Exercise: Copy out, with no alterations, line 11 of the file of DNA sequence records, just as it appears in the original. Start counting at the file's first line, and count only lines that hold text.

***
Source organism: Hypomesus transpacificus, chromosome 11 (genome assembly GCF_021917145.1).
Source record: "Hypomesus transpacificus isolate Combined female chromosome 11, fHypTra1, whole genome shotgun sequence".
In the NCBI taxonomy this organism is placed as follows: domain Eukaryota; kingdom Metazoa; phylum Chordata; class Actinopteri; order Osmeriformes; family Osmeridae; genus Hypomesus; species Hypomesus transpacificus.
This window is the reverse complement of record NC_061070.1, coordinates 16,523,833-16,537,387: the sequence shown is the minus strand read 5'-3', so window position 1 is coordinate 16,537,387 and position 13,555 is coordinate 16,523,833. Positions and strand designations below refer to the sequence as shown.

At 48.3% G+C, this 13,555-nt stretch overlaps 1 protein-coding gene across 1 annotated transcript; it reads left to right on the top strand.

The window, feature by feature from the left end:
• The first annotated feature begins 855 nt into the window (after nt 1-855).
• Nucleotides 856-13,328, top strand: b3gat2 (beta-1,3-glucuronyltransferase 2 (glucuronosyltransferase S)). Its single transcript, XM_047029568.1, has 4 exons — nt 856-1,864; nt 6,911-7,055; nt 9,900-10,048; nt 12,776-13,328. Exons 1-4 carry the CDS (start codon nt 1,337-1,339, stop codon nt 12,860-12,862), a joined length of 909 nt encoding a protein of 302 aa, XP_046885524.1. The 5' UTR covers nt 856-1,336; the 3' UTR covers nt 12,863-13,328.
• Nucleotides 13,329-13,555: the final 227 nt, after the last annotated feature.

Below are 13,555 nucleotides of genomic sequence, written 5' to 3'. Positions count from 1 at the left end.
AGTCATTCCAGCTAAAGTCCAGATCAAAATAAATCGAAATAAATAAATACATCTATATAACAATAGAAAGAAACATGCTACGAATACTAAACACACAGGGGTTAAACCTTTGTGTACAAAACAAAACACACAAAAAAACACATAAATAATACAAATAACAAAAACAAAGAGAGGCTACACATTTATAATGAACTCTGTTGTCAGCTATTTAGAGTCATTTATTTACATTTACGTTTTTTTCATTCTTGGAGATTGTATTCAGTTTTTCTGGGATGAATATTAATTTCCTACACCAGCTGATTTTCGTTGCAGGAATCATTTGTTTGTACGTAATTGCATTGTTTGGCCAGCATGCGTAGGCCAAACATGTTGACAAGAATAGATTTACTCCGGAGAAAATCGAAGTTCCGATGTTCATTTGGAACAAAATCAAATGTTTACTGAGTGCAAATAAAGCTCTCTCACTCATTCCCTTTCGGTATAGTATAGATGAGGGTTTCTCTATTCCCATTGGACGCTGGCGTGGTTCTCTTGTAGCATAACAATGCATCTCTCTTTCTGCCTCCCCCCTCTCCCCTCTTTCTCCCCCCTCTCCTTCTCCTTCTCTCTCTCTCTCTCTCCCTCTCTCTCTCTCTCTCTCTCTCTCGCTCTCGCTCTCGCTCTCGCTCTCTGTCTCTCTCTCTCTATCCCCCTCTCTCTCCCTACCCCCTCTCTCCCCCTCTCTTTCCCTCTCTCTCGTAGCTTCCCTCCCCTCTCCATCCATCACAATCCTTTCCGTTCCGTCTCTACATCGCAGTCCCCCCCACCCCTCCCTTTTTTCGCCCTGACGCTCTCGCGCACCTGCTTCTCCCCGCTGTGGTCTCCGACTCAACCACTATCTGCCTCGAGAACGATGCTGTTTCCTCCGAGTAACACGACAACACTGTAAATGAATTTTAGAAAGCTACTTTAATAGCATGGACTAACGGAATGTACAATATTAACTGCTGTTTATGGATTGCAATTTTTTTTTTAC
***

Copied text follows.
AGTCATTCCAGCTAAAGTCCAGATCAAAATAAATCGAAATAAATAAATACATCTATATAACAATAGAAAGAAACATGCTACGAATACTAAACACACAGGGGTTAAACCTTTGTGTACAAAACAAAACACACAAAAAAACACATAAATAATACAAATAACAAAAACAAAGAGAGGCTACACATTTATAATGAACTCTGTTGTCAGCTATTTAGAGTCATTTATTTACATTTACGTTTTTTTCATTCTTGGAGATTGTATTCAGTTTTTCTGGGATGAATATTAATTTCCTACACCAGCTGATTTTCGTTGCAGGAATCATTTGTTTGTACGTAATTGCATTGTTTGGCCAGCATGCGTAGGCCAAACATGTTGACAAGAATAGATTTACTCCGGAGAAAATCGAAGTTCCGATGTTCATTTGGAACAAAATCAAATGTTTACTGAGTGCAAATAAAGCTCTCTCACTCATTCCCTTTCGGTATAGTATAGATGAGGGTTTCTCTATTCCCATTGGACGCTGGCGTGGTTCTCTTGTAGCATAACAATGCATCTCTCTTTCTGCCTCCCCCCTCTCCCCTCTTTCTCCCCCCTCTCCTTCTCCTTCTCTCTCTCTCTCTCTCCCTCTCTCTCTCTCTCTCTCTCTCTCGCTCTCGCTCTCGCTCTCGCTCTCTGTCTCTCTCTCTCTATCCCCCTCTCTCTCCCTACCCCCTCTCTCCCCCTCTCTTTCCCTCTCTCTCGTAGCTTCCCTCCCCTCTCCATCCATCACAATCCTTTCCGTTCCGTCTCTACATCGCAGTCCCCCCCACCCCTCCCTTTTTTCGCCCTGACGCTCTCGCGCACCTGCTTCTCCCCGCTGTGGTCTCCGACTCAACCACTATCTGCCTCGAGAACGATGCTGTTTCCTCCGAGTAACACGACAACACTGTAAATGAATTTTAGAAAGCTACTTTAATAGCATGGACTAACGGAATGTACAATATTAACTGCTGTTTATGGATTGCAATTTTTTTTTTAC